Guests: Senators McCaskill, Whitehouse & Merkley

By Hardball, Hardball - November 27, 2012

HARDBALLNovember 27, 2012

Guests: Jeff Merkley, Jonathan Weisman, Claire McCaskill, Sheldon Whitehouse, Michael O`Hanlon, Jonathan Landay, Alan Simpson


Let`s play HARDBALL.

Good evening. I`m Chris Matthews in Washington.

"Let Me Start" with this. There`s a real battle going on tonight. John McCain is out there on every television show accusing U.N. ambassador Susan Rice of covering up a national security breach. He says Rice denied al Qaeda`s lead role in the attack on the U.S. consulate in Benghazi that cost the lives of Ambassador Chris Stevens and three others and that she did so knowing it was true.

Well, the man who defeated McCain in the 2008 presidential campaign takes this as a personal shot at him. How will he respond? Will he name Ambassador Rice his new secretary of state to replace Hillary Clinton? Will he meet McCain`s challenge head on and send Rice up to the Capitol to go face to face with the enemy? Well, tonight we study the battlefield and the firepower of the two sides in this year-ending political firefight.

McCain sure wants this fight, but do his fellow Republicans? Do they want an older white guy taking on the competence of a young woman of color, a Rhodes scholar of solid reputation? Most important, what end does the president want for this match of fact and wits?

I`m joined by Michael O`Hanlon of the Brookings Institution and Jonathan Landay, the national security and intelligence reporter for McClatchey Newspapers.

Michael, thank you for this. And I want to get to the facts. Am I right, is the main charge here coming from McCain and the others that Ambassador Rice knowingly covered up a national security breach for political purposes?

MICHAEL O`HANLON, BROOKINGS INSTITUTION: I think that`s probably correct, Chris, because I don`t understand the level of invective and anger otherwise. Clearly, there could be a debate about whether Rice chose the correct words even based on what was known at the time, and I don`t think it was her most stellar performance.

But I have a real hard time believing that she was trying to be mendacious or in any way misleading, and I think that Senator McCain must have reached the other conclusion or it`s hard for me to see why he would be so focused on this issue so long after it happened.

MATTHEWS: So Jonathan, thanks for joining us. The big -- this is an argument about fact. I don`t know how to address it except the argument being made by McCain, by Lindsey Graham, and by Senator Ayotte of New Hampshire, is that this ambassador to the U.N. went on all the national shows, including "MEET THE PRESS," in mid-September and basically tried to delay the news because it would get out eventually that it was al Qaeda that launched this attack.

Does that pass the smell test, that somebody would knowingly do that, knowing the truth would be coming out in a matter of days?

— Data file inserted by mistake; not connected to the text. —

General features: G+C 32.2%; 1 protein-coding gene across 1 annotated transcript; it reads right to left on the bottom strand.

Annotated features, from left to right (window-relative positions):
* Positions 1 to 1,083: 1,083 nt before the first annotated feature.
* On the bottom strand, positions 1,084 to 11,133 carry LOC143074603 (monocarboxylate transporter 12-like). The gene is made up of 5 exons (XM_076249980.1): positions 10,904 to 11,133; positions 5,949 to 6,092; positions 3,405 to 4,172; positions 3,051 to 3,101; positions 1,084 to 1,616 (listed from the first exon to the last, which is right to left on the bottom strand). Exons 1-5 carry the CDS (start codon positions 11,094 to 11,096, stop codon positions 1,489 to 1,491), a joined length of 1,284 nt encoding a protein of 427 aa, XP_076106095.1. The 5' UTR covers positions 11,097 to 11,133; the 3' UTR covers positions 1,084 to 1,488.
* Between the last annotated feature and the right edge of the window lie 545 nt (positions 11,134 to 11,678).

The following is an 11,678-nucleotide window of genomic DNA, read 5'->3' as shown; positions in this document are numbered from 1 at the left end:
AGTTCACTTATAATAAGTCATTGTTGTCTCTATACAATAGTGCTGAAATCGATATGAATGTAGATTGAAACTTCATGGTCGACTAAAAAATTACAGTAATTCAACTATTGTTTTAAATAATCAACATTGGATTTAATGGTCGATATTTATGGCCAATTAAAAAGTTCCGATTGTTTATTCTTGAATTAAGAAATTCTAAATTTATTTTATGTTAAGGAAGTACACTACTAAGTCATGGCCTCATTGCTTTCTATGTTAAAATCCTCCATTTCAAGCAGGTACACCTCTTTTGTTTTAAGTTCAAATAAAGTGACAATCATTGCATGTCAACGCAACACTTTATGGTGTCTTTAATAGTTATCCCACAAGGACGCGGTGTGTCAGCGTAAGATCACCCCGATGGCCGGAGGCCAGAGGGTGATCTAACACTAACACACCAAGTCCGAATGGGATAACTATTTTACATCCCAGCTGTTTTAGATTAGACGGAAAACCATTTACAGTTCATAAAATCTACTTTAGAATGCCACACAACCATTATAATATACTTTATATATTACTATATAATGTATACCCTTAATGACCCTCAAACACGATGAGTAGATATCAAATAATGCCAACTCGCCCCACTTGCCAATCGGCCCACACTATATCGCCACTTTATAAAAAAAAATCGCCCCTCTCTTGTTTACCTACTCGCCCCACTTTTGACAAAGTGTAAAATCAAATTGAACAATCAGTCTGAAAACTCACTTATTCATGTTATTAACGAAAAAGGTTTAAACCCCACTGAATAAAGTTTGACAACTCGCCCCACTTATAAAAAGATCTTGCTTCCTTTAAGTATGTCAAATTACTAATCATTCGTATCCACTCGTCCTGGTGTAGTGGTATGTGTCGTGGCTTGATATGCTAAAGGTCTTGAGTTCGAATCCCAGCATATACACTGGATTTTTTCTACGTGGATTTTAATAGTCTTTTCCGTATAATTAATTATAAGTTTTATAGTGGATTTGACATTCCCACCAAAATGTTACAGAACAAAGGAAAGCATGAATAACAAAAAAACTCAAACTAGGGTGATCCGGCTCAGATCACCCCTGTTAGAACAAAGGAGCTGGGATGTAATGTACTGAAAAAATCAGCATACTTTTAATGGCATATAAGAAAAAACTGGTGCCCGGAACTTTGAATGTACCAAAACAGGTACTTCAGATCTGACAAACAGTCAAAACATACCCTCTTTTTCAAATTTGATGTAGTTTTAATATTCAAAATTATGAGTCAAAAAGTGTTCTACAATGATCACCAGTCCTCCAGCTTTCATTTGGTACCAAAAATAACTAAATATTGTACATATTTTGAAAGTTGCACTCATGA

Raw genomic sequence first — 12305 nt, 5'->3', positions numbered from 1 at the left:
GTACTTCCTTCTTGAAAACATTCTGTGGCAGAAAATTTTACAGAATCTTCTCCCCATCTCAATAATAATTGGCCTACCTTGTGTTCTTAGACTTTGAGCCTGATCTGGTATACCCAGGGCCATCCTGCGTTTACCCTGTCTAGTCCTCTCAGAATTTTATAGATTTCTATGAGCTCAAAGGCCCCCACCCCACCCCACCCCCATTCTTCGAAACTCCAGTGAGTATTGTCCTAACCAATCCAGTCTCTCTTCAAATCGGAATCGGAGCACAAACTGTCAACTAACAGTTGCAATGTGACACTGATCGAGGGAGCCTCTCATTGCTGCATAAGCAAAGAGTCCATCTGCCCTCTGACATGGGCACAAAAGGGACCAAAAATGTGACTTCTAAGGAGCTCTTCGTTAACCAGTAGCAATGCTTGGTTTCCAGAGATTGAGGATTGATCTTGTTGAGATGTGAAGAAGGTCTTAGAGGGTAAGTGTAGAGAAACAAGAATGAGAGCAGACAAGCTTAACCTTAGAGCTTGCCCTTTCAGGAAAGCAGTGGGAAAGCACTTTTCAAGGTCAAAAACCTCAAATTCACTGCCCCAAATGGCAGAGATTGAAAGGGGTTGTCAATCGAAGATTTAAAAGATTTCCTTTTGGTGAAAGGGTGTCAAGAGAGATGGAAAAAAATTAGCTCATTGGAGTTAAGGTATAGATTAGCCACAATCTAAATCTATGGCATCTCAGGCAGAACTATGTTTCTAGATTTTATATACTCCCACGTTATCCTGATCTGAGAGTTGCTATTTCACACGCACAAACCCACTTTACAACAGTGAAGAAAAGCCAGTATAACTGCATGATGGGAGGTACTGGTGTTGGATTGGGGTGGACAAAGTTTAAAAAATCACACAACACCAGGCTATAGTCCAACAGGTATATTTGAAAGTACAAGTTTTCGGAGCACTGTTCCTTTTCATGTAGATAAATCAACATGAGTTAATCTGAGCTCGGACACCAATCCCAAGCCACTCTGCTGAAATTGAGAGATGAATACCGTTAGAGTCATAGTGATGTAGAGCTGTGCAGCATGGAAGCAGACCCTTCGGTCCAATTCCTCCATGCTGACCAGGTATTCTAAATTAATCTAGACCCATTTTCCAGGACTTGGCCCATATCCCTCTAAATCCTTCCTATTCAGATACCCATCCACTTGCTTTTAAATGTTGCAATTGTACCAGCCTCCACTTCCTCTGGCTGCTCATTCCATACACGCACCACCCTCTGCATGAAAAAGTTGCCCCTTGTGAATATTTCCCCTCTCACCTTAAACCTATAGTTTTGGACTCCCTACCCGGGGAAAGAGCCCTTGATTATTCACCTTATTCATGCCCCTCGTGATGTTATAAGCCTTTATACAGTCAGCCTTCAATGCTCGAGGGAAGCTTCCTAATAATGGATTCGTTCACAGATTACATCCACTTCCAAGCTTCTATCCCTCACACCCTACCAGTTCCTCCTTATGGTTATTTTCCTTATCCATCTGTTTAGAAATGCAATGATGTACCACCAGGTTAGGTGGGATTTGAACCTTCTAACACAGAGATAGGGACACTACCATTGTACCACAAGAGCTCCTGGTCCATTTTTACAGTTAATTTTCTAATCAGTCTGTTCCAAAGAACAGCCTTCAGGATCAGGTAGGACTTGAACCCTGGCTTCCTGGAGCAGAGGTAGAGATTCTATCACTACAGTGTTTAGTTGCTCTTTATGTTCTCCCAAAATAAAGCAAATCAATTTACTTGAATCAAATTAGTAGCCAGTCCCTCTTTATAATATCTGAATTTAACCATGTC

JONATHAN LANDAY, MCCLATCHY NEWSPAPERS: Look, they still don`t know really who was responsible. There are links to al Qaeda, they say, but "links" is a broad word. Those links can take many forms. I think this is all a big political red herring.


LANDAY: The main question...

MATTHEWS: You`re with Tom Ricks on this one.

LANDAY: Yes, well -- the main question is, why was the consulate in Benghazi still open when the administration -- when even the ambassador acknowledged that the threats against the United States was rising and security wasn`t adequate.

MATTHEWS: And the answer could be that we had -- we had CIA agents in that area...

LANDAY: Absolutely.

MATTHEWS: ... (INAUDIBLE) be protected.

LANDAY: Absolutely.

MATTHEWS: Ambassador Susan Rice met with her strongest critics on Capitol Hill today to answer questions about Benghazi, and the verdict was decidedly negative from her adversaries. Senator John McCain, Lindsey Graham and Kelly Ayotte, the three I mentioned, said the meeting left them -- here`s the word -- "troubled." Let`s watch.


SEN. JOHN MCCAIN (R), ARIZONA: We are significantly troubled by many of the answers that we got and some that we didn`t get concerning evidence that was overwhelming leading up to the attack on our consulate.

SEN. LINDSEY GRAHAM (R), SOUTH CAROLINA: I`m more disturbed now than I was before. If you don`t know what happened, just say you don`t know what happened. People can push you to give explanations, and you can say, I don`t want to give bad information.

SEN. KELLY AYOTTE (R), NEW HAMPSHIRE: I`m more troubled today because it`s certainly clear from the beginning that we knew that those with ties to al Qaeda were involved in the attack on the embassy.


MATTHEWS: Well, let me go back to Michael here. What I`m hearing today is that Ambassador Rice, when she went on "MEET THE PRESS" and those other shows in mid-September, was basically handed a set of talking points which came directly from the director of national intelligence, Mr. Clapper, and she followed them.

What did she do wrong by the lights of anybody, objective Democrat or Republican or just hater? What can you say she did wrong if she took the talking points from our top intelligence official?

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